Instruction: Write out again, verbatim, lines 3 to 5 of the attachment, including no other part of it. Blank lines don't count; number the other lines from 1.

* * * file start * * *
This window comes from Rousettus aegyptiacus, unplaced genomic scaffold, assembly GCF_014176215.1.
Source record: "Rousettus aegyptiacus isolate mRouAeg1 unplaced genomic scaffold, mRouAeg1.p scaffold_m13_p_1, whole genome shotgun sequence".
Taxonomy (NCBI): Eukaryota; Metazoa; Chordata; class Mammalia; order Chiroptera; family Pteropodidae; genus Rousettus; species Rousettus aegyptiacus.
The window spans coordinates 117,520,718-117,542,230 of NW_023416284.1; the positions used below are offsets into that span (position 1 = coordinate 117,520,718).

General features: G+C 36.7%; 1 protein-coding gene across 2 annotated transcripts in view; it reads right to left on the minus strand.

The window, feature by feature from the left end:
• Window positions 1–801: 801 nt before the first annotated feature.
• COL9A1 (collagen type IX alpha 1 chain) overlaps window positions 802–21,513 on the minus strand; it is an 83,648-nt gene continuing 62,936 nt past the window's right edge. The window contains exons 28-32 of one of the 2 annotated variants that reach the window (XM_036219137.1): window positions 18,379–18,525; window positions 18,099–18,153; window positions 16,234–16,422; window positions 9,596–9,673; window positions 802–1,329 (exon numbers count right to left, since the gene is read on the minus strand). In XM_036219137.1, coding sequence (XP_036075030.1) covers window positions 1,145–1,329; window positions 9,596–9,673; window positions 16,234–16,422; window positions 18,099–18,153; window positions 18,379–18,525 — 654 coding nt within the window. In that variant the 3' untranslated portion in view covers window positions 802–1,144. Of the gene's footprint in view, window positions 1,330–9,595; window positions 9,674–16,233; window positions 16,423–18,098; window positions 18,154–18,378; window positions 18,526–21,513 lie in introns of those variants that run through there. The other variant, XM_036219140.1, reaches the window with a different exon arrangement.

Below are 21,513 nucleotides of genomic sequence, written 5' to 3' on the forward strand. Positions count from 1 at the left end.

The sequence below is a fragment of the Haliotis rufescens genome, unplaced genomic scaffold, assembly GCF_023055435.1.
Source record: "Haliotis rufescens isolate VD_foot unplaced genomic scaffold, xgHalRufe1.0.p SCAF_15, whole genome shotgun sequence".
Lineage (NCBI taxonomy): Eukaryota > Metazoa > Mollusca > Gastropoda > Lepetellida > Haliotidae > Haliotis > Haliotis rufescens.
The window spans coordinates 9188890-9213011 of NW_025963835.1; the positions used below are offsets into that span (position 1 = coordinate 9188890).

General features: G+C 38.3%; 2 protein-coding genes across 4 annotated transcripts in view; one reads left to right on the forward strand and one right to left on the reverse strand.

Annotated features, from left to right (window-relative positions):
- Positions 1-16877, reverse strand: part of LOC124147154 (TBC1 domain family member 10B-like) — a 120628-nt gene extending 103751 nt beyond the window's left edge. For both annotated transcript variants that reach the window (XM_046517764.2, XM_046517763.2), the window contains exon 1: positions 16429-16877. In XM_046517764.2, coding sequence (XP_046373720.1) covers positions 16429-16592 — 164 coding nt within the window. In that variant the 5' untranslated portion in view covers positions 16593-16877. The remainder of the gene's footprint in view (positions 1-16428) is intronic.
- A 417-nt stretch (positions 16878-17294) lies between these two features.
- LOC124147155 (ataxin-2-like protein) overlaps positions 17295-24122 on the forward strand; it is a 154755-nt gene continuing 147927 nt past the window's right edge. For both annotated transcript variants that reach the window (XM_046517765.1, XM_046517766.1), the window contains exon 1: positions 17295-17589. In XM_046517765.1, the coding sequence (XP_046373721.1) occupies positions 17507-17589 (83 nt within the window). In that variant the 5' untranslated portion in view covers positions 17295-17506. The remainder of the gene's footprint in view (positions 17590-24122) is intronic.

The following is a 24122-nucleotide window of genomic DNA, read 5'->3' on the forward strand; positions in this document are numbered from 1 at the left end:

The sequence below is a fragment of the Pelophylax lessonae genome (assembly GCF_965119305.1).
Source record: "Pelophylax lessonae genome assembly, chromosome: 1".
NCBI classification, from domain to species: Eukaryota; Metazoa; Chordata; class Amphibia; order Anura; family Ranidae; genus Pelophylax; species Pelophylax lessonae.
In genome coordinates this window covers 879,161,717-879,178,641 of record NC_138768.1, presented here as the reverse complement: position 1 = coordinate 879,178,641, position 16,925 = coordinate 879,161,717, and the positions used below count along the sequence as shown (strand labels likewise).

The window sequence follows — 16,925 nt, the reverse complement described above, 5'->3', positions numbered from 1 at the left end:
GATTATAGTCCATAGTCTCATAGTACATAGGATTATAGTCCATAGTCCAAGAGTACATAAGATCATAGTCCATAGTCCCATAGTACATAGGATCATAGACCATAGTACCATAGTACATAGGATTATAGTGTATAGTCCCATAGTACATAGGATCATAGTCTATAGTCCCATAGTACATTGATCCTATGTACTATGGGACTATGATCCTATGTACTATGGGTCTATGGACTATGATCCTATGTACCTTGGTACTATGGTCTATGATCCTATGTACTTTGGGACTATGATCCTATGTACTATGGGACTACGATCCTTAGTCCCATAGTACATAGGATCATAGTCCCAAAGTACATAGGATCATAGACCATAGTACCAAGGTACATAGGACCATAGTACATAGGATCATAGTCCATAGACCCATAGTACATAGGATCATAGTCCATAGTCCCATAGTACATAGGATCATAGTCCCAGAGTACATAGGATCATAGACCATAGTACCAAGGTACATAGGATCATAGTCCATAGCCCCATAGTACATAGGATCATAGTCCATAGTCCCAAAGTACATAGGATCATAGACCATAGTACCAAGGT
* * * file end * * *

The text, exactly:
Taxonomy (NCBI): Eukaryota; Metazoa; Chordata; class Mammalia; order Chiroptera; family Pteropodidae; genus Rousettus; species Rousettus aegyptiacus.
The window spans coordinates 117,520,718-117,542,230 of NW_023416284.1; the positions used below are offsets into that span (position 1 = coordinate 117,520,718).

General features: G+C 36.7%; 1 protein-coding gene across 2 annotated transcripts in view; it reads right to left on the minus strand.